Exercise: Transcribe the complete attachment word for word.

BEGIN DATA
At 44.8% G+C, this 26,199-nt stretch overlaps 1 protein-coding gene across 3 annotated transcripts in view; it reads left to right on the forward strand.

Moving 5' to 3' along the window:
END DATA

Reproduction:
At 44.8% G+C, this 26,199-nt stretch overlaps 1 protein-coding gene across 3 annotated transcripts in view; it reads left to right on the forward strand.

Moving 5' to 3' along the window: